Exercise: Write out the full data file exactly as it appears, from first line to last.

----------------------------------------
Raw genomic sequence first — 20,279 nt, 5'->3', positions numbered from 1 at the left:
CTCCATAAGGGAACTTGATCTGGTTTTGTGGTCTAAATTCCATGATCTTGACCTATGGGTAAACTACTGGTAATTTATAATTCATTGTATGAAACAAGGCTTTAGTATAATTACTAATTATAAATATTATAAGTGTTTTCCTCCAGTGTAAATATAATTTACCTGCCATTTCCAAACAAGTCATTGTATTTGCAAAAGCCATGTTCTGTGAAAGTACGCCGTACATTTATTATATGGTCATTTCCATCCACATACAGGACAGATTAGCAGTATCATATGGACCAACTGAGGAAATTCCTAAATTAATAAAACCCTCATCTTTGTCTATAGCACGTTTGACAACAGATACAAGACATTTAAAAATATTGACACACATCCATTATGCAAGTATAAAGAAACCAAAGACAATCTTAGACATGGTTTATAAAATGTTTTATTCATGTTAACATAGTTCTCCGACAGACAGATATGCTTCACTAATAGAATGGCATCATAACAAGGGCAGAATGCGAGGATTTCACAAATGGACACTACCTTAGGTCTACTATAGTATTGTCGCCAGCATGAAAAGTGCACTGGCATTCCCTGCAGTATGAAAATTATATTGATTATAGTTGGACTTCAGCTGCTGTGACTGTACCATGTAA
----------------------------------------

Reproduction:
Raw genomic sequence first — 20,279 nt, 5'->3', positions numbered from 1 at the left:
CTCCATAAGGGAACTTGATCTGGTTTTGTGGTCTAAATTCCATGATCTTGACCTATGGGTAAACTACTGGTAATTTATAATTCATTGTATGAAACAAGGCTTTAGTATAATTACTAATTATAAATATTATAAGTGTTTTCCTCCAGTGTAAATATAATTTACCTGCCATTTCCAAACAAGTCATTGTATTTGCAAAAGCCATGTTCTGTGAAAGTACGCCGTACATTTATTATATGGTCATTTCCATCCACATACAGGACAGATTAGCAGTATCATATGGACCAACTGAGGAAATTCCTAAATTAATAAAACCCTCATCTTTGTCTATAGCACGTTTGACAACAGATACAAGACATTTAAAAATATTGACACACATCCATTATGCAAGTATAAAGAAACCAAAGACAATCTTAGACATGGTTTATAAAATGTTTTATTCATGTTAACATAGTTCTCCGACAGACAGATATGCTTCACTAATAGAATGGCATCATAACAAGGGCAGAATGCGAGGATTTCACAAATGGACACTACCTTAGGTCTACTATAGTATTGTCGCCAGCATGAAAAGTGCACTGGCATTCCCTGCAGTATGAAAATTATATTGATTATAGTTGGACTTCAGCTGCTGTGACTGTACCATGTAA